Colombo, October 4 (newsin.asia): Sumitra Mahajan, Speaker of the Lok Sabha, the lower house of the Indian parliament, has said that given the fact that parliamentarians enjoy easy access to people and, at the same time, to decision-making institutions, they must be pro-active in promoting people-centric policies and programs within the national boundaries and also in fostering regional cooperation.
Speaking at the SAARC Association of Speakers and parliamentarians here on Wednesday, Mahajan called for the strengthening the oversight and legislative functions of national parliaments to achieve Sustainable Development Goals (SDGs).
Outlining what she is doing in the Indian parliament, Mahajan said parliament has decided to dedicate one day in each session for discussing SDGs and their implementation.
“SDGs are very close to my heart and, therefore, I have taken a special initiative – the Speaker’s Research Initiative (SRI). SRI calls for the promotion of indigenous ways to achieve Sustainable Development Goals (SDGs) and the development of a South Asian regional model out of these national models,” Mahajan said.
“The SRI is meant to put in place an institutional arrangement in our parliament to assist members by providing them with a deeper insight into the varied issues of development so as to enable them to play a more effective role in law-making, parliamentary debates, oversight of governance and also to respond to the ever increasing and ever complex issues of national and international importance.”
“On several occasions, this platform has been utilized to enlighten members of parliament on diverse issues relating to the SDGs also, so that they can shoulder their responsibilities as law-makers and people’s representatives more effectively,” the Speaker said.
She further said that the SRI will only be too happy to extend all possible cooperation should any country wants to engage with it for sharing best practices and information.
People Centric South Asian Model
A “people-centric development model” of the kind propounded by Indian thinker Pandit Deen Dayal Upadhyay, is necessary for the entire South Asian region, Mahajan stressed.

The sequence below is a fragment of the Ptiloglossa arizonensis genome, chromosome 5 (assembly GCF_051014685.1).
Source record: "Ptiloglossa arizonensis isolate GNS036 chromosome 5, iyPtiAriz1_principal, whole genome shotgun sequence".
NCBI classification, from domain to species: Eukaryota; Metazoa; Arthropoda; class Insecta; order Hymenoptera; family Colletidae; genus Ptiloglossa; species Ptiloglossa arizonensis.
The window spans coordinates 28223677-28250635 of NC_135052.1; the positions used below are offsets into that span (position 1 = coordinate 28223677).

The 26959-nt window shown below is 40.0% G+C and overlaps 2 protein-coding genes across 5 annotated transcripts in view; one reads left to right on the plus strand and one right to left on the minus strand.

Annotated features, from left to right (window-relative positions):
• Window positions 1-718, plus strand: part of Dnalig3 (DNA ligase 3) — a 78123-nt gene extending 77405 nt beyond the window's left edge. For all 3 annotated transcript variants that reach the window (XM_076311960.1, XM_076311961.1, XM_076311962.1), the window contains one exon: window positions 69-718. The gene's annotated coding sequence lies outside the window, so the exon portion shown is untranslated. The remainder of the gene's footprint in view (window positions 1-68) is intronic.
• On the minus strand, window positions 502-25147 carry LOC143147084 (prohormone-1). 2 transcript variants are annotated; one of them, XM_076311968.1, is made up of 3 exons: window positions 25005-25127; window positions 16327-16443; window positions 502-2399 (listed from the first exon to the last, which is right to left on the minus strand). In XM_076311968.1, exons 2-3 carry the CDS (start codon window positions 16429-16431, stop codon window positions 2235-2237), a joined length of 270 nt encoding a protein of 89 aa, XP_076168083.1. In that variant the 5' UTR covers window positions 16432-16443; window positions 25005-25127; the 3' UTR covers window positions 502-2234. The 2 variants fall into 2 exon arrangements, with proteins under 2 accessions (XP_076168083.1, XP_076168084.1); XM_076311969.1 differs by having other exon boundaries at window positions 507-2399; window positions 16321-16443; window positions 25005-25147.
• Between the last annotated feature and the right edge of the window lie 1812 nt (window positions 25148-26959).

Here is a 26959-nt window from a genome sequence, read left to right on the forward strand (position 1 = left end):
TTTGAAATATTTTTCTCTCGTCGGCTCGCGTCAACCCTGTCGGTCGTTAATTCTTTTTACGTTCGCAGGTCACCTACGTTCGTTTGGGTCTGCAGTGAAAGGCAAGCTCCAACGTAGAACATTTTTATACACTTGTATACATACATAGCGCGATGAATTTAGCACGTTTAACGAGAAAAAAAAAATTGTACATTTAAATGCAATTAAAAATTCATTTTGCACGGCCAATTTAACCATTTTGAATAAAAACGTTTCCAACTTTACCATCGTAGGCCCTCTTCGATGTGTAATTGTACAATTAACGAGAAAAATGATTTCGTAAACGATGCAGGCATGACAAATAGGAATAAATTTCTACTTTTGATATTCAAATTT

“The 2030 Agenda acknowledges different national realities, capacities and levels of development. But at the same time, it is in the collective interest to develop an integrated regional strategy to implement the SDGs,” she said.
“To achieve desired results let us focus on common challenges that we can address together by sharing good practices, by pooling available resources and by developing regional mechanisms in all areas of cooperation,” she said.
“We have already set up a South Asian Speaker’s Forum, an exclusive Parliamentary platform on SDGs. It has held two meetings in Dacca and Indore,” Mahajan said.
“We need to interact regularly and collectively strive to address the challenges that our region is facing in achieving these ambitious goals.
Detailing steps taken by India to achieve the SDGs, Mahajan said that India is now being guided by the motto “Reduce, Reuse and Recycle.”
“Our goals are new capacity of 175 gigawatt of renewable energy over the next seven years; energy efficiency; a tax on coal; a huge afforestation programme; reformation of transportation; and cleaning up of cities and rivers, ” she said.
The Speaker pointed out that in India, there are several shining examples of community-driven efforts specially in the area of rainwater harvesting, water conservation and cleanliness to make positive changes in the ground realities.
“I am proud to share with this august gathering that my home town Indore has been declared as the cleanest city in India. This has been possible only through voluntary public participation, cooperation, and active involvement of people’s representatives and implementing agencies.”
(The featured image at the top shows Speaker of the Indian parliament Sumitra Mahajan)